Girl in Translation by Jean Kwok

DATE FINISHED: September 11th, 2011

RATED: ***

SYNOPSIS:  Kimberley Chang and her mother have high hopes for their new life in America, despite barely speaking a word of English between them.  However, it soon becomes clear that the aunt who paid for their passage has no qualms about leaving them to live in a slum rental property without heating, and having them work long factory hours for pitiful remuneration.  Will they still find a way to live the American Dream?

THOUGHTS:  The narrative is quiet and understated; an easy read.  But Kimberley and her mother face their challenges so stoically, it is hard to see them as challenges.  There is no sense of tension or of real struggle.  Kimberley goes to school, quickly picks up the language, makes friends, earns scholarships, and her trajectory is clear from the outset.  No obstacle takes more than a paragraph or two to easily sidestep.  This is a story of supreme hope for the immigrant, with no surprises.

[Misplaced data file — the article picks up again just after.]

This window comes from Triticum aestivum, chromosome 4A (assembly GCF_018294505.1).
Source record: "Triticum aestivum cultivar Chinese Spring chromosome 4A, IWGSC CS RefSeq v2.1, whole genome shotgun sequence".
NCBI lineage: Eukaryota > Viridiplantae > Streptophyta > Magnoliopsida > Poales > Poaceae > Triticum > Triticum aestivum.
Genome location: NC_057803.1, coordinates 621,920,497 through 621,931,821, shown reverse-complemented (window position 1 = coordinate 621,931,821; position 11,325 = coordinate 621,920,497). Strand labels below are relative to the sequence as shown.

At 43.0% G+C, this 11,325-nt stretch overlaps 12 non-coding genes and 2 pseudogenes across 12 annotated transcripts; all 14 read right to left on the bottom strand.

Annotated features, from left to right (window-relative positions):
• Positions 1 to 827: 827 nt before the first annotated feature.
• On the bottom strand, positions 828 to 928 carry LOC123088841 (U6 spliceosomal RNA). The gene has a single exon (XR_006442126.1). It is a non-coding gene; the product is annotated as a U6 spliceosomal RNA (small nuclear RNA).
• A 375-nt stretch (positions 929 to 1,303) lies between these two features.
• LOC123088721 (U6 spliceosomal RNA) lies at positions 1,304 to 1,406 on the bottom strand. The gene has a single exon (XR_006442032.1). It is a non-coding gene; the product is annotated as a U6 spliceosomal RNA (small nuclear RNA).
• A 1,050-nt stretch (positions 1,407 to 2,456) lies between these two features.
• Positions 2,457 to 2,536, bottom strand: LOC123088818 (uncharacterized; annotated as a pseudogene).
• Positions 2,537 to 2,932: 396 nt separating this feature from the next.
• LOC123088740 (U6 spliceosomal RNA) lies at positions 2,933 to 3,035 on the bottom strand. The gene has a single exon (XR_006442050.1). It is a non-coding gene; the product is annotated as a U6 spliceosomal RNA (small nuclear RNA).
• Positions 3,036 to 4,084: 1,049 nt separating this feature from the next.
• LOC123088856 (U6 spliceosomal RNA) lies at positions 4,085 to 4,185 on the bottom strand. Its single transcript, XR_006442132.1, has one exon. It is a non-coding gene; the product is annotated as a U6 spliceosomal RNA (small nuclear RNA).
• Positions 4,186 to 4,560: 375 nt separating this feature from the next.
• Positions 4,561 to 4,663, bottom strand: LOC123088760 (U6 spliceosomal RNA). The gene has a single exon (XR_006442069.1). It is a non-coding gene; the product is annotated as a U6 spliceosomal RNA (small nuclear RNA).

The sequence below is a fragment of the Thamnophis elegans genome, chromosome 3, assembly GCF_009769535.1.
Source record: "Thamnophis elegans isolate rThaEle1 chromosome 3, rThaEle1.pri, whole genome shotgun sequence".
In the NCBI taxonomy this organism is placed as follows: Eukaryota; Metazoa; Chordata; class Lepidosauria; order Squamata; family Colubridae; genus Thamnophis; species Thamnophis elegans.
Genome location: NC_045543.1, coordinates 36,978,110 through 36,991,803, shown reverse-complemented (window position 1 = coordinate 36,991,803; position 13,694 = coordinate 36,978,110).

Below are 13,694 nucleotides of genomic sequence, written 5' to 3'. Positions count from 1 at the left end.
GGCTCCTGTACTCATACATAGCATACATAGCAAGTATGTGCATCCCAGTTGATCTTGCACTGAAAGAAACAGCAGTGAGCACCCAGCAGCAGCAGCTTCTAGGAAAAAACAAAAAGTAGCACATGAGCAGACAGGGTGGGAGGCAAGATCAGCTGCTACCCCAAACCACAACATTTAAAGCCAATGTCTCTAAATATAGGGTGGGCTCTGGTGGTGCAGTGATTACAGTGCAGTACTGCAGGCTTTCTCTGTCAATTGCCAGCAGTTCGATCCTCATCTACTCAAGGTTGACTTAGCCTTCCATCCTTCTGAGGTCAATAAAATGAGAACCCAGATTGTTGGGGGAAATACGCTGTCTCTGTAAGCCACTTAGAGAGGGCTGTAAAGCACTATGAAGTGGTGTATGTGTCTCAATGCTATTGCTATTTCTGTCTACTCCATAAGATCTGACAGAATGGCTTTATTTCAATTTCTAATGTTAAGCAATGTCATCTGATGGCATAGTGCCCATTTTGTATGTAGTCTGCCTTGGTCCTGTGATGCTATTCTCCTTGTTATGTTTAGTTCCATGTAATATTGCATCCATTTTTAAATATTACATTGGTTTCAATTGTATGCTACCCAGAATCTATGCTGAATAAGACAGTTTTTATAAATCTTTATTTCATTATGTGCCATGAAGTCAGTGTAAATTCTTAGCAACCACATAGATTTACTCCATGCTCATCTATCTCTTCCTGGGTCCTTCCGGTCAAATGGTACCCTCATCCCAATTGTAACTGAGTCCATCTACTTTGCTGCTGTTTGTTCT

Despite the quotes on the cover, I found little ‘astonishing’, ‘dazzling’ or ‘captivating’ about this story.  It was likeable and ordinary.  Like No and Me by Delphine de Vigan it would be a good crossover book from young adult to adult fiction, a coming of age story told from a teenage perspective in clear, solid prose and evoking the clash of cultures between East and West; but I can think of little else to recommend it.

FOLLOWING ON:  For a completely different experience of a Chinese teenager in the total immersion school of Western culture, try A Concise Chinese-English Dictionary for Lovers by Xiaolu Guo.

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